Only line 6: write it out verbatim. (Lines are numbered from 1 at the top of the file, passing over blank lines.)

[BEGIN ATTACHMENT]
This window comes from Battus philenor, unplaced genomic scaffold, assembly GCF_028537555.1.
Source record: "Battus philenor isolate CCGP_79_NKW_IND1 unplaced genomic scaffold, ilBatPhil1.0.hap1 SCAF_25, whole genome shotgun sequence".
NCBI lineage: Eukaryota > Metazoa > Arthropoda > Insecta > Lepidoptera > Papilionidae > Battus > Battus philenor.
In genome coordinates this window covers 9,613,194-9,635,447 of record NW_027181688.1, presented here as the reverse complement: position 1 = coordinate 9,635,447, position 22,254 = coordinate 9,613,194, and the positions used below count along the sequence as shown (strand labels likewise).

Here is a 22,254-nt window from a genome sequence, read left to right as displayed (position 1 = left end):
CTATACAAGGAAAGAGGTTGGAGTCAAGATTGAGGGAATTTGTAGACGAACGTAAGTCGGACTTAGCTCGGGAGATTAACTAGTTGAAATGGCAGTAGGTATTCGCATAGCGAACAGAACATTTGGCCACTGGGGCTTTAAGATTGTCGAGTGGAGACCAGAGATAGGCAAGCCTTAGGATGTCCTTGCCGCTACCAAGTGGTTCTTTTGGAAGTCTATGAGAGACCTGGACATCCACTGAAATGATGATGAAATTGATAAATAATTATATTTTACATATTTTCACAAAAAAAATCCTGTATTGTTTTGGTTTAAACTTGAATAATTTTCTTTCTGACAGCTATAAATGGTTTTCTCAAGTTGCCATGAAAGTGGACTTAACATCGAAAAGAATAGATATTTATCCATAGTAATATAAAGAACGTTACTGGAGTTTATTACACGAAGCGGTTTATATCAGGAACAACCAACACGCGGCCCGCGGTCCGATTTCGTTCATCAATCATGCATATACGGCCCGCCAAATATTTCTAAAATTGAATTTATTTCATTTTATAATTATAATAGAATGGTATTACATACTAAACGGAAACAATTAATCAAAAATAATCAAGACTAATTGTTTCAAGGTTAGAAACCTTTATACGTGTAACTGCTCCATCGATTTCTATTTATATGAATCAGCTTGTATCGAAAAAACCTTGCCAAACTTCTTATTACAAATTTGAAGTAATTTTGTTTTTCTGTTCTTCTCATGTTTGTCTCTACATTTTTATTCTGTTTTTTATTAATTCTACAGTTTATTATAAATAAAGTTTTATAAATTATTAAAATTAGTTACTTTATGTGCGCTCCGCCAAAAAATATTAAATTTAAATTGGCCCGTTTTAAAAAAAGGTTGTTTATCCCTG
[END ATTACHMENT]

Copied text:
CTATACAAGGAAAGAGGTTGGAGTCAAGATTGAGGGAATTTGTAGACGAACGTAAGTCGGACTTAGCTCGGGAGATTAACTAGTTGAAATGGCAGTAGGTATTCGCATAGCGAACAGAACATTTGGCCACTGGGGCTTTAAGATTGTCGAGTGGAGACCAGAGATAGGCAAGCCTTAGGATGTCCTTGCCGCTACCAAGTGGTTCTTTTGGAAGTCTATGAGAGACCTGGACATCCACTGAAATGATGATGAAATTGATAAATAATTATATTTTACATATTTTCACAAAAAAAATCCTGTATTGTTTTGGTTTAAACTTGAATAATTTTCTTTCTGACAGCTATAAATGGTTTTCTCAAGTTGCCATGAAAGTGGACTTAACATCGAAAAGAATAGATATTTATCCATAGTAATATAAAGAACGTTACTGGAGTTTATTACACGAAGCGGTTTATATCAGGAACAACCAACACGCGGCCCGCGGTCCGATTTCGTTCATCAATCATGCATATACGGCCCGCCAAATATTTCTAAAATTGAATTTATTTCATTTTATAATTATAATAGAATGGTATTACATACTAAACGGAAACAATTAATCAAAAATAATCAAGACTAATTGTTTCAAGGTTAGAAACCTTTATACGTGTAACTGCTCCATCGATTTCTATTTATATGAATCAGCTTGTATCGAAAAAACCTTGCCAAACTTCTTATTACAAATTTGAAGTAATTTTGTTTTTCTGTTCTTCTCATGTTTGTCTCTACATTTTTATTCTGTTTTTTATTAATTCTACAGTTTATTATAAATAAAGTTTTATAAATTATTAAAATTAGTTACTTTATGTGCGCTCCGCCAAAAAATATTAAATTTAAATTGGCCCGTTTTAAAAAAAGGTTGTTTATCCCTG